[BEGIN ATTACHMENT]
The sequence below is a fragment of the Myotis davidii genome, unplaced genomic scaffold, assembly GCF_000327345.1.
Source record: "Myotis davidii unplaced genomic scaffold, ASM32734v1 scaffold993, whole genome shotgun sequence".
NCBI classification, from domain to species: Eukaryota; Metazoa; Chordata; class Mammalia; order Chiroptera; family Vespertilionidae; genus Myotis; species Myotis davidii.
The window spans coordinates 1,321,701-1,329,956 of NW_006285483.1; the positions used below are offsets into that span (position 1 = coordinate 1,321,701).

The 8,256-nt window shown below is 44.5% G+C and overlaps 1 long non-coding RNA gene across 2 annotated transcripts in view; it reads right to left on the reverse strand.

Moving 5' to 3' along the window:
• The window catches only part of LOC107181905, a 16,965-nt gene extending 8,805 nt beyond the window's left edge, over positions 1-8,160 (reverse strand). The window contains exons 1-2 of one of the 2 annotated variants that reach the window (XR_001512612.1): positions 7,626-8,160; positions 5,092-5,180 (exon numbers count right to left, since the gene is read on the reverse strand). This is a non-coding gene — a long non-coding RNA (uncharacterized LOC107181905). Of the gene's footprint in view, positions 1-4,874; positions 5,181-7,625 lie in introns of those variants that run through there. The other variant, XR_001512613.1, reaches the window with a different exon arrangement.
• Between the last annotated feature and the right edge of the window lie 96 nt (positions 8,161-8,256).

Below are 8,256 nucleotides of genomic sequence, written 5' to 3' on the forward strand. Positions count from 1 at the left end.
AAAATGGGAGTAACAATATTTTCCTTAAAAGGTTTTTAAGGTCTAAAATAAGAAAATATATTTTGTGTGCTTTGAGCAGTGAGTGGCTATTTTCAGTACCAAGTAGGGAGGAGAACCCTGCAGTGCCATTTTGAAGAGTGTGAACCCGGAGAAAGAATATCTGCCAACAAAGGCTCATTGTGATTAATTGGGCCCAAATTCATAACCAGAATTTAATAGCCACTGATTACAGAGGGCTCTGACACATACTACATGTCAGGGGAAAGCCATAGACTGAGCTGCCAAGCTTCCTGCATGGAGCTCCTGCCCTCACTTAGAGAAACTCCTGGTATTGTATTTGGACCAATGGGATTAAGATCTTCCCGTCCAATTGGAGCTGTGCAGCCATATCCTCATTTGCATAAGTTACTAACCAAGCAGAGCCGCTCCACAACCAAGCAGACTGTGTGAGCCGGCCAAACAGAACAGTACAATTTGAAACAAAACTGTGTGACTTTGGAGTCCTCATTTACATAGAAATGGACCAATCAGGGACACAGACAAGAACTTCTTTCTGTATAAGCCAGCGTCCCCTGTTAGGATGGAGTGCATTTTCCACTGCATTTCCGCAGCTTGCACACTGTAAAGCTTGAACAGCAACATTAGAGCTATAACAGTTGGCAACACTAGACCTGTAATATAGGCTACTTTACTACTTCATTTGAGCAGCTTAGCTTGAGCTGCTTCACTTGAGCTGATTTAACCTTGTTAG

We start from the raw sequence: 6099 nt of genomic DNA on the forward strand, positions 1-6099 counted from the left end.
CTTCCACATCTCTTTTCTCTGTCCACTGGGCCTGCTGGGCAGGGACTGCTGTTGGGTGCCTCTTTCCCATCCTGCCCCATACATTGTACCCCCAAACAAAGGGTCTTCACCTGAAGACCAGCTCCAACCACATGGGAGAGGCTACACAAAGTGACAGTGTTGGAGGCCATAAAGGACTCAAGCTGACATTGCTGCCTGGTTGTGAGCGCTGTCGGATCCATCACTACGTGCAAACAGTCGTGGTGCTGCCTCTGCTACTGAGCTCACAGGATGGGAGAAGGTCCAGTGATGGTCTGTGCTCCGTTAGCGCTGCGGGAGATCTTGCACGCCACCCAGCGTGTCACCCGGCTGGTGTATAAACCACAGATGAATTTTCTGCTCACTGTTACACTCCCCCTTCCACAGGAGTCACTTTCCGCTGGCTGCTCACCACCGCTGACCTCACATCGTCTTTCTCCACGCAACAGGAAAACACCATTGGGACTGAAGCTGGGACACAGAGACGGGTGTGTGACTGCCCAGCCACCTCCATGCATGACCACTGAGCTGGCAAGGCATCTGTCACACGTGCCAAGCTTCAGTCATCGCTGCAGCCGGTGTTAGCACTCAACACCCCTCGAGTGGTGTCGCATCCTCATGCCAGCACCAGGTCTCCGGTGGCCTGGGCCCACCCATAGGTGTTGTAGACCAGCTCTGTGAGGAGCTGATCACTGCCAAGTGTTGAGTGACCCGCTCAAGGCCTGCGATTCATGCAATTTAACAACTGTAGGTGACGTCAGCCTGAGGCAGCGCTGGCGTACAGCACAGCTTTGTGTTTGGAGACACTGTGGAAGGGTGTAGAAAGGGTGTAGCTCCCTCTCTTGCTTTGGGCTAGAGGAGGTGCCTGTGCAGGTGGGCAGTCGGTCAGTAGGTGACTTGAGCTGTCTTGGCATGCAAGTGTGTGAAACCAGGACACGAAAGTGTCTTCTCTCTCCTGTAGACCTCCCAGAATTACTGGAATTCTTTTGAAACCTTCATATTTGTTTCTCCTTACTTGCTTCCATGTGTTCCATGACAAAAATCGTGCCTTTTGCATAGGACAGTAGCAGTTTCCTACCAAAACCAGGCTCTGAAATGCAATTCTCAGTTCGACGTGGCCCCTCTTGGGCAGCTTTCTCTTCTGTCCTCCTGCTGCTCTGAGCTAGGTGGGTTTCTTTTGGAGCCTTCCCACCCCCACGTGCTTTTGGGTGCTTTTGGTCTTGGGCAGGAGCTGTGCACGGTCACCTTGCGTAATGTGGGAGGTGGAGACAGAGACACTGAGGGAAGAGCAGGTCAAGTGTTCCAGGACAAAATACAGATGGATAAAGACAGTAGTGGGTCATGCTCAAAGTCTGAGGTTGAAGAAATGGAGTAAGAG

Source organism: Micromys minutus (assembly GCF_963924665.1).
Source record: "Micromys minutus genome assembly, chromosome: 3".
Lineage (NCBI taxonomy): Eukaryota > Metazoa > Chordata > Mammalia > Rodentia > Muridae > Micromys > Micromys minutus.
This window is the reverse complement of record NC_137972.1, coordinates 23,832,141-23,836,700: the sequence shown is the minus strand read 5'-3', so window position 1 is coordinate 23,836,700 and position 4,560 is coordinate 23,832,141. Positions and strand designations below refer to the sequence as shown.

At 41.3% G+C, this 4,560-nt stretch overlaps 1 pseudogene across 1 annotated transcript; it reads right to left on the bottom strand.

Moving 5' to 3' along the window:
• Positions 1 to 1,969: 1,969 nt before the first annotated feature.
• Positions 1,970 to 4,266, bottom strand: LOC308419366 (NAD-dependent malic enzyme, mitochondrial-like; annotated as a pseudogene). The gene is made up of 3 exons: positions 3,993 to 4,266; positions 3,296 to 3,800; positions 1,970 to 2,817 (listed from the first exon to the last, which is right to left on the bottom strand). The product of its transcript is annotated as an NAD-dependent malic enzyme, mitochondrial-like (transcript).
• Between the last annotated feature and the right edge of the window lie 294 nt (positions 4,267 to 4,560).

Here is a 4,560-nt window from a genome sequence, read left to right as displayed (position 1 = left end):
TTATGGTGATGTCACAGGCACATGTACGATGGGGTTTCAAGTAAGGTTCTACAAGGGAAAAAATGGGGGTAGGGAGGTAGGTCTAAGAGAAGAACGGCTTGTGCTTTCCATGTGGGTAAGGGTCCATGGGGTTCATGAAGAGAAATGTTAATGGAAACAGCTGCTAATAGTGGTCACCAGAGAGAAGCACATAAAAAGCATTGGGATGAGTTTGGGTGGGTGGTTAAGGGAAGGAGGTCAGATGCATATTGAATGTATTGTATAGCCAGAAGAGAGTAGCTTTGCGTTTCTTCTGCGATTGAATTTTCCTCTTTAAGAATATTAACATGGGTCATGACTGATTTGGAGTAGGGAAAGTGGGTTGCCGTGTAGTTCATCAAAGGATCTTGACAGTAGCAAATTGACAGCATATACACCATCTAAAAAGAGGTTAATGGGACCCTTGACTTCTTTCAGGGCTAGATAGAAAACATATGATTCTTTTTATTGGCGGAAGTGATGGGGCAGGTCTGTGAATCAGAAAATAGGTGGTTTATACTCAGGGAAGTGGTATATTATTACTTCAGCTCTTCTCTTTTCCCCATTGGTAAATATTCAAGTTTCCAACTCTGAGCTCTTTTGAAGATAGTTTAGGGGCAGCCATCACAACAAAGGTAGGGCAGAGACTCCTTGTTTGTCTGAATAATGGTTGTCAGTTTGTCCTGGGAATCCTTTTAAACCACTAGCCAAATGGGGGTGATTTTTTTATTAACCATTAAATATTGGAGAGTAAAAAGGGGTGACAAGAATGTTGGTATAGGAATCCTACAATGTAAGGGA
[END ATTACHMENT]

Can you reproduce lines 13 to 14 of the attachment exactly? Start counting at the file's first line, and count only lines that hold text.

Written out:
Source organism: Micromys minutus (assembly GCF_963924665.1).
Source record: "Micromys minutus genome assembly, chromosome: 3".